Let’s be honest. Thinking about investing and planning for our financial future isn’t easy. There are
so many investment vehicles and strategies that it’s hard to know where to begin. Fortunately, when
you boil it down to what investors really care about, it’s pretty simple—we all want to protect our
hard-earned dollars, and we all want financial security when we retire.
That’s why I love being a part of our stable value team. We are working every day to do just that—
offer a world-class product that gives participants the opportunity to grow their assets but,
importantly, also offers potential peace of mind as it aims to preserve their hard-earned savings in
case of market downturns.
My colleague, Patricia Selim, recently wrote a great blog post about the role stable value can play for
participants nearing retirement. It’s true that these investors (those age 50 and older) use stable
value more than younger investors, but I would extend that to say that our stable value funds can
also be an attractive solution for younger investors to include in their portfolios. Our data, which
looks at all participants in Vanguard-recordkept plans, supports this.
Focusing on emotional well-being
As investment professionals, we are trained to think of the attractiveness of an investment in terms
of what we can quantify—returns, volatility, etc. What I have seen, however, is that even
accumulators (despite having longer time horizons) often care more about avoiding losses and
having peace of mind, rather than just returns.
The work we do in stable value reminds me of a good friend of mine. She is a well-to-do
accumulator who is not at all comfortable with investing. Despite having the ability to take on risk,
she has very little appetite for it. In my former role, I connected her with an advisor for this very
reason. To this day she tells me how grateful she is to have a plan and peace of mind, as she knows
what to expect from her finances.
Stable value investments as a part of a portfolio aim to provide stability with their history of relatively
low volatility compared with bonds. They can help those accumulators in your plan who are loss
averse. That means they feel the pain of losses (even small losses) much more than they feel the
joy of gains. As someone who is somewhat loss averse, not only can I relate, but I see stable value
as a great option for such investors. More loss-averse accumulators may take comfort in the stability
stable value can bring to a portion of their portfolio. After all, stable value is designed to stay at $1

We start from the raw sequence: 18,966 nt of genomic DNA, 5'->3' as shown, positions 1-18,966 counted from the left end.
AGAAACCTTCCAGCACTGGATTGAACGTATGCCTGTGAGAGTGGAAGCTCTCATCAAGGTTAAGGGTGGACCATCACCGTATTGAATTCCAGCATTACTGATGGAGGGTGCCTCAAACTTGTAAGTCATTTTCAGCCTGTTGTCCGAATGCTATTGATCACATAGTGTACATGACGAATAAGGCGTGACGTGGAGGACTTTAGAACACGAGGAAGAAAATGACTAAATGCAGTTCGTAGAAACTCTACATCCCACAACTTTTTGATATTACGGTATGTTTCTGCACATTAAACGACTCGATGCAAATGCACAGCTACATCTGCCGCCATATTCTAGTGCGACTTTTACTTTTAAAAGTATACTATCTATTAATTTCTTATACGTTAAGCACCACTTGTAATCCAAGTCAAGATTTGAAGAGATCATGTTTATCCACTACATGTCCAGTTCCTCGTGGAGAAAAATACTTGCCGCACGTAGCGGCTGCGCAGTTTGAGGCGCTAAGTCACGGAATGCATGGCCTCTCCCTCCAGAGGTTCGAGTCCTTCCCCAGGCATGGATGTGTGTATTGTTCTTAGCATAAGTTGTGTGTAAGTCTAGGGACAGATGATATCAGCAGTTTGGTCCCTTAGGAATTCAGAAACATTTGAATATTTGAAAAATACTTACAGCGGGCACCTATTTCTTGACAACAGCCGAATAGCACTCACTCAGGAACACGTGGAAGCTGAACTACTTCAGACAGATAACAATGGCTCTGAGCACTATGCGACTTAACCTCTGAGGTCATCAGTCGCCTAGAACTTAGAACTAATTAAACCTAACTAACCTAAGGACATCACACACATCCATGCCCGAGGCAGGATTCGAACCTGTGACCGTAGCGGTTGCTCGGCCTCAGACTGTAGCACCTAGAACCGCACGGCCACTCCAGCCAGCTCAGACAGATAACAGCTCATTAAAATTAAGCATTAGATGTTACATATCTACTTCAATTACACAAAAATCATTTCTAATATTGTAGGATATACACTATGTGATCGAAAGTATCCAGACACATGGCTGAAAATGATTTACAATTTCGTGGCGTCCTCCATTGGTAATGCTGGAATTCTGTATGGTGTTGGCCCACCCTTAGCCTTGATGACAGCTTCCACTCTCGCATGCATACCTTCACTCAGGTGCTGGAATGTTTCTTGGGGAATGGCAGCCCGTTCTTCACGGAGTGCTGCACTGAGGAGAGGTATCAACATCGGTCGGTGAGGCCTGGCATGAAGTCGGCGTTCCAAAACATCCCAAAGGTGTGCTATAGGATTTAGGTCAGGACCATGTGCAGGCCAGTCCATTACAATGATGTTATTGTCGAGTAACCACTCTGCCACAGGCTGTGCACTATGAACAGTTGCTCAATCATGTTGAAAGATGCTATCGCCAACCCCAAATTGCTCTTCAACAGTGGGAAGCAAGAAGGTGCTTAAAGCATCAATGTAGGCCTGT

regardless of the volatility in the equity or bond markets, while potentially earning positive returns
comparable to short- to intermediate-term bond funds.
As the table below shows, stable value can offer a very attractive risk/return profile for participants
trying to balance their equity exposure. And the great thing about stable value is it can provide
returns similar to bonds but with low volatility like you see in money markets. So, it can act as a
ballast to the portfolio during periods of market volatility.
Sources: Vanguard; Bloomberg Barclays; and Lipper, a Thomson Reuters Company.
Based on 10 years of returns and return volatility (standard deviation of rolling 12-month returns) as of December 31, 2020.
Source: Vanguard as of June 30, 2021.
The performance data shown represent past performance, which is not a guarantee of future results. Investment returns and principal
value will fluctuate, so investors’ shares, when sold, may be worth more or less than their original cost. Current performance may be
lower or higher than the performance data cited. See performance data current to the most recent month-end. The performance of an
index is not an exact representation of any particular investment, as you cannot invest directly in an index. There may be other
material differences between products that must be considered before investing.
In either case, stable value can help accumulators meet their investment goals just like it does for
investors in or near retirement. And that inspires me, and my colleagues, to work harder every day
to deliver the best product the industry has to offer.
- Vanguard Retirement Savings Trust is not a mutual fund. It is a collective trust available only to tax-qualified plans and their eligible participants. Investment objectives, risks, charges, expenses, and other important information should be considered carefully before investing. The collective trust mandates are managed by Vanguard Fiduciary Trust Company, a wholly owned subsidiary of The Vanguard Group, Inc.
- A stable value investment is neither insured nor guaranteed by the U.S. government. There is no assurance that the investment will be able to maintain a stable net asset value, and it is possible to lose money in such an investment.
- All investing is subject to risk, including the possible loss of the money you invest.